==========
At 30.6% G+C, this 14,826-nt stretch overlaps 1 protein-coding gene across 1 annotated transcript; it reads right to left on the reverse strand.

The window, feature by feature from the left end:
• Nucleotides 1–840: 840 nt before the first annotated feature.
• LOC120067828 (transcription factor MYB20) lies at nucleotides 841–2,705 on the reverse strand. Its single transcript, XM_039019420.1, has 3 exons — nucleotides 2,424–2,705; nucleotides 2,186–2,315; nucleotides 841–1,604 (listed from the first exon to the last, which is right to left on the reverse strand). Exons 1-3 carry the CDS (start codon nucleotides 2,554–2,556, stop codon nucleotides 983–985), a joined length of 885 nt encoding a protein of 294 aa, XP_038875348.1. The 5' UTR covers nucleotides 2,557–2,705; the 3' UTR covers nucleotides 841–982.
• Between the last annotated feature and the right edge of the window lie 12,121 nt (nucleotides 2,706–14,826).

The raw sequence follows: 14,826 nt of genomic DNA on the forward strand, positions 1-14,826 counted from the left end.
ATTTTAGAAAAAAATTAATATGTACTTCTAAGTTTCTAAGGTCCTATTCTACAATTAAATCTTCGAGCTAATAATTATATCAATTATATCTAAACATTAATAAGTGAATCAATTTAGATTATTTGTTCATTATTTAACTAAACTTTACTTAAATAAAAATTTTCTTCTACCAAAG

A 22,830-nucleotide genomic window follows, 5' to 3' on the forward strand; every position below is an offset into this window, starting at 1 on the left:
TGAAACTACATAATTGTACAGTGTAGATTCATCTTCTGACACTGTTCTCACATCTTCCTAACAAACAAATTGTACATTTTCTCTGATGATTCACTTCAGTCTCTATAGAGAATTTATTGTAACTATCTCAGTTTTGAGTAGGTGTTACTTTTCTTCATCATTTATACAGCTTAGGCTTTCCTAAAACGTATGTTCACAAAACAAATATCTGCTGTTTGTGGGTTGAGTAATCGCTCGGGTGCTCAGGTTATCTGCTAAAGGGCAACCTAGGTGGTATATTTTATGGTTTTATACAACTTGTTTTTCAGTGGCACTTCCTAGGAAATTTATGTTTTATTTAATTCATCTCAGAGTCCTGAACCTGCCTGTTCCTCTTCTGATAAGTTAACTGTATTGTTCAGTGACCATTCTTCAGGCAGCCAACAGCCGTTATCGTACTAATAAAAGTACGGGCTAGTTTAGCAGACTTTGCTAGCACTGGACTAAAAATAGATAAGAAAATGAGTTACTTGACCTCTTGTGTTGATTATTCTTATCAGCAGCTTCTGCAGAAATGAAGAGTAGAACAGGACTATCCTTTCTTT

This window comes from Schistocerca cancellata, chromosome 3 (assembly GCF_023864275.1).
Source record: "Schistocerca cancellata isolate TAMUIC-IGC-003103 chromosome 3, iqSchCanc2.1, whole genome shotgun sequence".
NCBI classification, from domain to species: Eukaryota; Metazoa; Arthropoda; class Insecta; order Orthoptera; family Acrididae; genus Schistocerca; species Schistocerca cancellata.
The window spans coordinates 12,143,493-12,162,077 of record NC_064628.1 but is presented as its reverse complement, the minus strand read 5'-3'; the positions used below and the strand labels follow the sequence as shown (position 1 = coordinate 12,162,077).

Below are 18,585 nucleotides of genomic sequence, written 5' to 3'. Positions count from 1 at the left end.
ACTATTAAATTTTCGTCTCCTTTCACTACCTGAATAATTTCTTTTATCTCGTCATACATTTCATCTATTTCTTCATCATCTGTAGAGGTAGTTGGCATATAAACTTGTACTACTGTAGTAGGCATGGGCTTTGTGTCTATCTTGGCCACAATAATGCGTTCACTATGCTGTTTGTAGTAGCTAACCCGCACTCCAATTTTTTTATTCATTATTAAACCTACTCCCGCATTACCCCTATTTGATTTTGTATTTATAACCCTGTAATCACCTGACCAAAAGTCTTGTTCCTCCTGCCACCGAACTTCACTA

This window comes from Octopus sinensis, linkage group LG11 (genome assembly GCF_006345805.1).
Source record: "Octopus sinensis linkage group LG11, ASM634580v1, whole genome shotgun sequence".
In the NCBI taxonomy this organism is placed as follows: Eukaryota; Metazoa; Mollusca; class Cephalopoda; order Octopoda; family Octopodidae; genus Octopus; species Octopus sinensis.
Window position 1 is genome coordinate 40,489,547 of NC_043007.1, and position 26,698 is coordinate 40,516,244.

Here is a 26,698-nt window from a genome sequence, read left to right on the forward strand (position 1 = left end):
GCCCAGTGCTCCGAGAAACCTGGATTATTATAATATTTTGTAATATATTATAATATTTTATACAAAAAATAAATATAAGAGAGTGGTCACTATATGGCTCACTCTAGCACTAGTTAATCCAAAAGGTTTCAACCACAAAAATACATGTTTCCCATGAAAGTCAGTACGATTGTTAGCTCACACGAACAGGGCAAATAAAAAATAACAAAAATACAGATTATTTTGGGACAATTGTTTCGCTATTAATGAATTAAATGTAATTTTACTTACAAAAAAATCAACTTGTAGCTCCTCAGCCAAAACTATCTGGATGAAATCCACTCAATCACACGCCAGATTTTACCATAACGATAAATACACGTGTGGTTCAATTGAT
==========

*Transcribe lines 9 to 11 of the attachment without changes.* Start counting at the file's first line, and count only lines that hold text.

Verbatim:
TGAAACTACATAATTGTACAGTGTAGATTCATCTTCTGACACTGTTCTCACATCTTCCTAACAAACAAATTGTACATTTTCTCTGATGATTCACTTCAGTCTCTATAGAGAATTTATTGTAACTATCTCAGTTTTGAGTAGGTGTTACTTTTCTTCATCATTTATACAGCTTAGGCTTTCCTAAAACGTATGTTCACAAAACAAATATCTGCTGTTTGTGGGTTGAGTAATCGCTCGGGTGCTCAGGTTATCTGCTAAAGGGCAACCTAGGTGGTATATTTTATGGTTTTATACAACTTGTTTTTCAGTGGCACTTCCTAGGAAATTTATGTTTTATTTAATTCATCTCAGAGTCCTGAACCTGCCTGTTCCTCTTCTGATAAGTTAACTGTATTGTTCAGTGACCATTCTTCAGGCAGCCAACAGCCGTTATCGTACTAATAAAAGTACGGGCTAGTTTAGCAGACTTTGCTAGCACTGGACTAAAAATAGATAAGAAAATGAGTTACTTGACCTCTTGTGTTGATTATTCTTATCAGCAGCTTCTGCAGAAATGAAGAGTAGAACAGGACTATCCTTTCTTT

This window comes from Schistocerca cancellata, chromosome 3 (assembly GCF_023864275.1).
Source record: "Schistocerca cancellata isolate TAMUIC-IGC-003103 chromosome 3, iqSchCanc2.1, whole genome shotgun sequence".